Although it may seem strange to most of us, we essentially have two brains. There is the one with which we are most familiar (in our head) and another, which is in our gut. Both of our brains developed from the same bit of tissue when we were fetuses. They remain connected by way of the vagus nerve, which runs from our brain stem to our abdomen.
Information moves directly along the vagus nerve pathway from the abdomen to the brain and back. With this primary electrical circuit operating continuously, we can easily see that what we eat or ingest affects our mood, our ability to successfully utilize our creativity, and our ability to process complex thoughts.
The food-mood connection
Food not only fuels our bodies, it also affects how we react to the challenges we face in life. According to researchers, an unhealthy diet on a regular basis is a major risk factor for depression. An unhealthy diet is defined as one that is filled with processed foods and loaded with sugar.
Researchers have also documented a connection between high sugar intake on a daily basis and food addiction. Sugar and fatty foods impact the same pleasure center in our brain that addictive drugs activate. Often times when we are under stress, we turn to sugar for an energy surge to help us cope.
While the energy surge is great, it is followed by an energy crash, which makes us feel less able to cope with the challenges in our lives. We sometimes end up feeling down and wanting more sugar, continuing the cycle until we bottom out in a true depression.
A 2014 New Zealand study by Jacka et al. found a very important link between food and mood. It showed that persons who ate a high quality diet had enhanced mental health compared with those who ate a poor diet. The reason for the difference is that what we eat directly impacts the delicate balance of neurotransmitters in our brain.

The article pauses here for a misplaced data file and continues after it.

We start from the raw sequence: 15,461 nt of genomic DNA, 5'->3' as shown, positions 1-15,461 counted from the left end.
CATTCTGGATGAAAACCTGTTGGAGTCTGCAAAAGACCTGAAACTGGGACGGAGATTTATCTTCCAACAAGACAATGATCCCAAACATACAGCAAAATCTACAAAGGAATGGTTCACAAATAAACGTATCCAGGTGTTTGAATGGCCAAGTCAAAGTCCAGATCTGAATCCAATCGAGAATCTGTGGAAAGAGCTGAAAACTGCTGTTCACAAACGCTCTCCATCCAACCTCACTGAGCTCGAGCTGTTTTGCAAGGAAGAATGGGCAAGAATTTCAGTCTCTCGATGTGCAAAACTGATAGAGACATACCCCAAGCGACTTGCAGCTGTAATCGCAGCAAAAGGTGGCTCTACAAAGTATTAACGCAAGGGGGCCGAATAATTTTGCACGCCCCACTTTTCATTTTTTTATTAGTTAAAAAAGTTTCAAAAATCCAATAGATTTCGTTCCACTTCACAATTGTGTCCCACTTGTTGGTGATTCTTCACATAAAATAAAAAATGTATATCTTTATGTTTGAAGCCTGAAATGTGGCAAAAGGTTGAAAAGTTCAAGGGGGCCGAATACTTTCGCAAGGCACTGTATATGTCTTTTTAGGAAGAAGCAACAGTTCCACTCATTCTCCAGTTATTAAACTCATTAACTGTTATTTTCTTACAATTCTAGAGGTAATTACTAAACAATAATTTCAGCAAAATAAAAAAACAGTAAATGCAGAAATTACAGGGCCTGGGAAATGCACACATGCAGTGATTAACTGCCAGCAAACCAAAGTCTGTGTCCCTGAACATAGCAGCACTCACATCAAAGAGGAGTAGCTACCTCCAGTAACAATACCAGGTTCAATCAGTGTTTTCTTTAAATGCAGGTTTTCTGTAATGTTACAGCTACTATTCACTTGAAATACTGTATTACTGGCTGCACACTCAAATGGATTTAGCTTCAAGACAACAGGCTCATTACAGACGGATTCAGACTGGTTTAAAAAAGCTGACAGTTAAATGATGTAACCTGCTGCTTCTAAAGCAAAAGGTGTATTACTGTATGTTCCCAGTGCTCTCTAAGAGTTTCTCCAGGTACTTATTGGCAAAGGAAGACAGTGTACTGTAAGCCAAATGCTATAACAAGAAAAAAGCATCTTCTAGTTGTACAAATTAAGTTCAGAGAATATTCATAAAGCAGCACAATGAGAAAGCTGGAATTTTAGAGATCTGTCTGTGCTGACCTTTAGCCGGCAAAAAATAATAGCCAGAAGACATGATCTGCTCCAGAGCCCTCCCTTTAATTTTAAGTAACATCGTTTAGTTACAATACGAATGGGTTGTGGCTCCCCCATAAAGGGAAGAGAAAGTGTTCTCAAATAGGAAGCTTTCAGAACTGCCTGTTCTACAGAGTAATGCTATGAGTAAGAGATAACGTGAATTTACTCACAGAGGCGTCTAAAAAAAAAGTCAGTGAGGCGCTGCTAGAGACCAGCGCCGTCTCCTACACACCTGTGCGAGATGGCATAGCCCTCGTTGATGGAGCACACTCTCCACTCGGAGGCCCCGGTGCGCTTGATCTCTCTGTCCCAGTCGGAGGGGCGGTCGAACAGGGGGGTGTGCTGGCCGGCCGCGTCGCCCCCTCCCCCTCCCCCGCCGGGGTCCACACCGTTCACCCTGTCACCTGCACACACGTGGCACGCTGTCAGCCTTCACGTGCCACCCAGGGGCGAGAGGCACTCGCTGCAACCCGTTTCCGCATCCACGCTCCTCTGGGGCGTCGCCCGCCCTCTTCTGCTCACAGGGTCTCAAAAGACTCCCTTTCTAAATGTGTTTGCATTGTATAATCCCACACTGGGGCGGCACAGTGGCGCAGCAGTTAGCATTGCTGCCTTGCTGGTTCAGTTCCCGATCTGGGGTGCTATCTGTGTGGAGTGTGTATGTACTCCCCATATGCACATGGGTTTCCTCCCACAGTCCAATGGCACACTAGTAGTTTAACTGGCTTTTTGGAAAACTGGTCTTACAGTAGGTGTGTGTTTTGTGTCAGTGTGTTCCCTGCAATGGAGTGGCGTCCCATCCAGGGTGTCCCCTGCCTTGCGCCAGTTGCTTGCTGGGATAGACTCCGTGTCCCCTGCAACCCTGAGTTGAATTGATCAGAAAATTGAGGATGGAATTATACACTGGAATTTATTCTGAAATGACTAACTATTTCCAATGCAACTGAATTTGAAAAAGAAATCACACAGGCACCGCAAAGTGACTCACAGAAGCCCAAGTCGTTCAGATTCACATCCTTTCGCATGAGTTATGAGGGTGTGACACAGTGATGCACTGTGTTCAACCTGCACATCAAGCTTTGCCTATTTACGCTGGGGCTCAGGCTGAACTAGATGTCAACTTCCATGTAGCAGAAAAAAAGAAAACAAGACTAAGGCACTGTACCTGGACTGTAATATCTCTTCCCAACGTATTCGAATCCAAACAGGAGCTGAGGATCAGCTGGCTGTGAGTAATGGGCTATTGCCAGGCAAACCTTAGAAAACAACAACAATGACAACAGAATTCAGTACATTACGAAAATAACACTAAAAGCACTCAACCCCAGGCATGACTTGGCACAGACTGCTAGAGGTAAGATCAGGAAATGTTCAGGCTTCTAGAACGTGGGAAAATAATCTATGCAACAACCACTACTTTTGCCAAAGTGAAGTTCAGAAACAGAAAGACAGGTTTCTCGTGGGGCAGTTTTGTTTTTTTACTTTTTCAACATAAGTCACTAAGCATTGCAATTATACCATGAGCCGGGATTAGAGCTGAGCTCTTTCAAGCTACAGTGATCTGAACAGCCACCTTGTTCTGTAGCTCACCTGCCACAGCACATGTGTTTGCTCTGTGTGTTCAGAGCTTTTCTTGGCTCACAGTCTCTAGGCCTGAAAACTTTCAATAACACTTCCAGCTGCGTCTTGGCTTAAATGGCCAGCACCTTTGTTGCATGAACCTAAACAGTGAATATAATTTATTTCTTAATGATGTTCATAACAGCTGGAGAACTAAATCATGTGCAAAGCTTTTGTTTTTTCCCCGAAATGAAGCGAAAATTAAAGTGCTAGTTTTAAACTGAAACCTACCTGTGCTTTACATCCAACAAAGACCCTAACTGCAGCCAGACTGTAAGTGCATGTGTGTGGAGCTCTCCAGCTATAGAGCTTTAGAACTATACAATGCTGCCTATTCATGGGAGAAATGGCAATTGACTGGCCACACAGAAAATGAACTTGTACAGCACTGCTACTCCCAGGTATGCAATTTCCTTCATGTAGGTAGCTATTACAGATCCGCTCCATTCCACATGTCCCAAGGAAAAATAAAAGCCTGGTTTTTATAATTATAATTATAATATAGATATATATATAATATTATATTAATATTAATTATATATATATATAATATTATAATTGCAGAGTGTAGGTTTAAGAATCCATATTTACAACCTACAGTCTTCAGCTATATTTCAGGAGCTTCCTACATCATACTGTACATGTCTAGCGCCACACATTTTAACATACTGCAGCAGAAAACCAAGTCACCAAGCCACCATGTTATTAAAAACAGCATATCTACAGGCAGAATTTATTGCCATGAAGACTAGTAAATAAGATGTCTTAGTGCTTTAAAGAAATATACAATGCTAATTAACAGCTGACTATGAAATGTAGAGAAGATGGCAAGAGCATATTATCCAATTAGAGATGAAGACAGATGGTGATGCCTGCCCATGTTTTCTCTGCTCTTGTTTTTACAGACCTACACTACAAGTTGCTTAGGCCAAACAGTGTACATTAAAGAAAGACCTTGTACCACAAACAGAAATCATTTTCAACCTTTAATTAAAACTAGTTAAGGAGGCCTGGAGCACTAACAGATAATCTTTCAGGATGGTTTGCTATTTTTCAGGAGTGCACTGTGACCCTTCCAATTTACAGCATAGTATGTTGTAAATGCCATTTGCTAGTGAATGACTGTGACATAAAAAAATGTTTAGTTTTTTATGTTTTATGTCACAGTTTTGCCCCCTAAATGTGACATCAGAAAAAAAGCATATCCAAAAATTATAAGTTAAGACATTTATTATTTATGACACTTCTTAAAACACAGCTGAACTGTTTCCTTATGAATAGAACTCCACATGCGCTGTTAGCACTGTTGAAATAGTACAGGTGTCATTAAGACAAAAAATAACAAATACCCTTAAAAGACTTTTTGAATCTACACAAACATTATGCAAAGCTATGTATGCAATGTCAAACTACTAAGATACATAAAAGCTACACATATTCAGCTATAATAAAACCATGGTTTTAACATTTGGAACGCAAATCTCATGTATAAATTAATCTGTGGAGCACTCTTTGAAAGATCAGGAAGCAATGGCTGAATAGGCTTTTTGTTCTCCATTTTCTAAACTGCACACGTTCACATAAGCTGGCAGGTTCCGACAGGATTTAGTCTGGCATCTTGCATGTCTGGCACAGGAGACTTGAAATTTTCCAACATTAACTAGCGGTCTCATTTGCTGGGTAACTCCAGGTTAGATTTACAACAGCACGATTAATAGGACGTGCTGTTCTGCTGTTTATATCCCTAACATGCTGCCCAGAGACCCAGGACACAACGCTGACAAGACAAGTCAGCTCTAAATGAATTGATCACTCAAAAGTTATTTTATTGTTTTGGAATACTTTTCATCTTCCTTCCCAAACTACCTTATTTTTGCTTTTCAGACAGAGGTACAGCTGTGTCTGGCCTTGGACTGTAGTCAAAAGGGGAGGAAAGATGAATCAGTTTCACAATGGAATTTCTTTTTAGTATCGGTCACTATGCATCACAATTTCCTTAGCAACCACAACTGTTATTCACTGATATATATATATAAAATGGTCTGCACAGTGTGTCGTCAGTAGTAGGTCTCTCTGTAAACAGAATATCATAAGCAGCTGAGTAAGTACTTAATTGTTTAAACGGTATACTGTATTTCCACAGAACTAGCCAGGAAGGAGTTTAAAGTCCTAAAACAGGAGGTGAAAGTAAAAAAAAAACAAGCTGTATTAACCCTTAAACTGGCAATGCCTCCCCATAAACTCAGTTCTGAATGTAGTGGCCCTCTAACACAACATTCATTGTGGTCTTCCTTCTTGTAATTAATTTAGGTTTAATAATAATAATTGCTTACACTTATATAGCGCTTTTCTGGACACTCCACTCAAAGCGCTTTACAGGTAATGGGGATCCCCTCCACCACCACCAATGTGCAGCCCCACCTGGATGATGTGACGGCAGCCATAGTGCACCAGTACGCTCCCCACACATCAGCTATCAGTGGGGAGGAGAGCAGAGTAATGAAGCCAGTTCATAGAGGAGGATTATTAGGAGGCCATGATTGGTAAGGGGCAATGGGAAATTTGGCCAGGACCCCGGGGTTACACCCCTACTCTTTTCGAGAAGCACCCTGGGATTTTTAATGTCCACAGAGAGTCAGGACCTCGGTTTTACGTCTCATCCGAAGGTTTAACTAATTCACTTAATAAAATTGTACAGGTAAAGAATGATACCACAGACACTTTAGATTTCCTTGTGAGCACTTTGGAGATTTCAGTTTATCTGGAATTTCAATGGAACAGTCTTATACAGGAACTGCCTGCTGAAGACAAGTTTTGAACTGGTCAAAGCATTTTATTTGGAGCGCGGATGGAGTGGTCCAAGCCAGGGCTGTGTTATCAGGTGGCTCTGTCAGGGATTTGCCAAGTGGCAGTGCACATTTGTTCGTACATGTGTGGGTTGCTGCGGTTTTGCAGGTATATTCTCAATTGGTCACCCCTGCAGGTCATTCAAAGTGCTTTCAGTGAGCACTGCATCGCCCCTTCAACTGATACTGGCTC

Serotonin and dopamine are two very important neurotransmitters that are directly affected by what we eat. They are derived from food sources. When they are out of balance due to our over-ingesting unhealthy foods on a regular basis, we may experience one of the following symptoms:
- Depression or anger
- Panic attacks or anxiety
- Irritable bowel syndrome
- Chronic muscle pain
- PMS/ Hormone dysfunction
- Eating disorders and other addictions
- Obsessive/compulsive behavior
- Migraine headaches.
When our serotonin is nutritionally in jeopardy due to an unhealthy diet, we anger more quickly over things that would not ordinarily bother us. We also tend to become hurt more easily by things we would usually just brush off.
Unfortunately, when we are low on serotonin, we unconsciously tend to reach for self-medicating foods filled with carbohydrates such as cakes, crackers, bread, and sugary items like ice cream and doughnuts. These foods trigger an endorphin release of feel-good chemicals but they also further deplete our serotonin. Wheat in particular inhibits serotonin.
Healthy mood elevators
When our serotonin and dopamine are in balance due to our consistently eating a healthy diet, we function better, we are more creative, and our critical thinking is more highly developed.
Mercola suggests some healthy mood elevators:
- Dark chocolate produces a neurotransmitter that can block depression and pain temporarily, leaving us with a feel-good status.
- Protein which comes from high quality foods tends to stabilize blood sugar and reduce mood swings.
- Bananas, with their dopamine, magnesium, and the nervous system-soothing B6 are mood elevators
- Coffee improves brain health, affects mood control neurotransmitters, and offers an aura of well-being.
- Turmeric, also known as curcumin, has neuroprotective properties that help elevate mood.
- Blueberries and other purple berry fruits with their anthocyanins help our brain make dopamine.
Omega-3 animal fats reduce anxiety.
Another very important part of gut health that helps us think better is keeping the flora and fauna that grow in our gut in balance. A good probiotic (preferably human strain) taken daily can help maintain a healthy gut and keep both of our brains happy.